An exciting concept from a boring automaker

Toyota FT-86 concept

What's in a name?

Production concept

Big brake kit

Hachi hatch?

Subaru's boxer configuration

Six-speed manual

Third pedal

Dual exhausts

Interior

Door panels

Driver centric

Fabric buttons

Steering wheel

Somewhere between making incremental adjustments to generation after generation of Camry and figuring out how to dumb down the next Supra by making it into a hybrid, Toyota found the resources to design a fun little sports car. Who'd have thought?
Caption by / Photo by Toyota
Built in partnership with Subaru (of whom Toyota owns a ~16% stake), the FT-86 is a compact 2+2 with sports car looks and power going to the proper wheels. (That would be the rear pair, in case you were confused.)
Caption by / Photo by Toyota
The moniker FT-86 is no accident. The FT stand for "Future Toyota" and the 86 pays homage to the legendary 1980s Corolla GT-S AE86 "Hachiroku." Moving forward by looking back? Sounds like marketing-speak to me. Then again, Toyota used to make some fun cars!
Caption by / Photo by Toyota
At least externally, the FT-86 is a fair representation of what a modern day production Hachiroku would look like. We expect a few tweaks for cost savings and crash worthiness, but hopefully what we see here will be what we get later.
Caption by / Photo by Toyota
These huge brakes would be nice as part of a performance package, but most likely won't see the showroom floor. This is Toyota we're talking about and it hasn't changed that much.
Caption by / Photo by Toyota
It's difficult to tell from photos, but it appears that the FT-86 will be a coupe, not a hatchback/liftback.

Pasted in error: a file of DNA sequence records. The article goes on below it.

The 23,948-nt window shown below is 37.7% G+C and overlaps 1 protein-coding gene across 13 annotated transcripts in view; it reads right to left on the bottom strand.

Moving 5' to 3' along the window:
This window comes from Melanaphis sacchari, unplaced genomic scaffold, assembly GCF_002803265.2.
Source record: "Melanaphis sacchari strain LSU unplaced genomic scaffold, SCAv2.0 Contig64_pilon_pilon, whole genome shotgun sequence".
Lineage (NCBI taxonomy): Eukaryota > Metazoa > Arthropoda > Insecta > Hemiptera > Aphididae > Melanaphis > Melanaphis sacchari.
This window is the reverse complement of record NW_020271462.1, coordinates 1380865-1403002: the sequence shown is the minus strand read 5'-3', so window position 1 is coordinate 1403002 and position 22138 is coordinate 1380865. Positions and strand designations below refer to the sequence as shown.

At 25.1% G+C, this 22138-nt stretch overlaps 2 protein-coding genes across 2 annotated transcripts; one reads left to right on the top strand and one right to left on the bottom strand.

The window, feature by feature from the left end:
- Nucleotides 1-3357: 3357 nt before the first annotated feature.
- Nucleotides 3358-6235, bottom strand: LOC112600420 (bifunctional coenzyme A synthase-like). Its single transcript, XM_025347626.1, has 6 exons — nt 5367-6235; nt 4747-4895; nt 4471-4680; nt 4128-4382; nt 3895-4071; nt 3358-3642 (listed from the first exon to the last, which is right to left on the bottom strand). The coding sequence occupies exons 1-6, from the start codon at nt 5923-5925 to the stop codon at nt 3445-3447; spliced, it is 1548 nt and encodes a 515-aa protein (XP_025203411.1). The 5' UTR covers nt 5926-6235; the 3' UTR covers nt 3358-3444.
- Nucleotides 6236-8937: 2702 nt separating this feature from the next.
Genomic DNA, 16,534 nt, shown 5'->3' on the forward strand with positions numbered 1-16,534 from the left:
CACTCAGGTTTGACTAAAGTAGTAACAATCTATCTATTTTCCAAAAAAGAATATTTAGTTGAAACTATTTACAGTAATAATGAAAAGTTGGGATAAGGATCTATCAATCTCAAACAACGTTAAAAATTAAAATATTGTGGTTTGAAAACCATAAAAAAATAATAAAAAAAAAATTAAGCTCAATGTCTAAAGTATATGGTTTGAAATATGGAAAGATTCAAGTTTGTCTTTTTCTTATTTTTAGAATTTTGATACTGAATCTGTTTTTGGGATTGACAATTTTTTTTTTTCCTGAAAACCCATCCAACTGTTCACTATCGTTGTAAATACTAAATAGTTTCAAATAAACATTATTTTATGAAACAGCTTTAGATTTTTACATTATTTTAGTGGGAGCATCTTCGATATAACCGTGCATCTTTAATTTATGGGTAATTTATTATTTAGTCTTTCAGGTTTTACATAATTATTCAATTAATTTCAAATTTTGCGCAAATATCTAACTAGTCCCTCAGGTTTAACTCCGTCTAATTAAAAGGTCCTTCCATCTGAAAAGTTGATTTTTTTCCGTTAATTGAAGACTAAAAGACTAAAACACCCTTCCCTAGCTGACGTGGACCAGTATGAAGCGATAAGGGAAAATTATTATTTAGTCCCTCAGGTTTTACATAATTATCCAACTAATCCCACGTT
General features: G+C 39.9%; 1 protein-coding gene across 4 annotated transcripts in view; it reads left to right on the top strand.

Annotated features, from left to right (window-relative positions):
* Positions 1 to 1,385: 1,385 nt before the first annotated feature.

Caption by / Photo by Toyota
Under the hood is a 2-liter variant of Subaru's boxer four-cylinder engine that should make between 200-250 horsepower.
Caption by / Photo by Toyota
Toyota has no dual-clutch technology that we're aware of, so a six-speed manual transmission is your best performance bet.
Caption by / Photo by Toyota
If you don't know what the third pedal is for, perhaps you're looking at the wrong car.
Caption by / Photo by Toyota
Hopefully, that dual exhaust setup is a concept detail and not a production reality. Sure it looks good, but there's really no need for the additional piping with a four-banger under the hood.
Caption by / Photo by Toyota
While the exterior is believably production-worthy, the interior is still rather conceptual. Honestly, we'd expect Toyota to reuse a number of interior components from its current models, so just picture the Corolla's interior and you'll have a clear idea of what to expect.
Caption by / Photo by Toyota
That's not to say that we wouldn't like to see this interior on the production car. Contrasting fabrics and textures give the FT-86 a very smart and futuristic look.
Caption by / Photo by Toyota
Noticeably missing from the FT-86 is the center stack. Normally, there are centrally mounted controls for audio and climate controls, as well as a color display of some sort. The FT-86 moves all of these controls as well as the display to the instrument cluster for an uncluttered dash.
Caption by / Photo by Toyota
Just inward of the driver are a set of fabric buttons for audio controls. Above and below these buttons are two inexplicable zippers. Guess which of these features will make it to production. (Spoiler: Neither will.)
Caption by / Photo by Toyota
Here we get a closer look at the instrument cluster, which integrates the climate and audio controls. Because these controls are so close at hand, there's no need for steering wheel buttons.

Look closely and you'll see the central LCD screen which displays navigation and audio/visual content.
Caption by / Photo by Toyota
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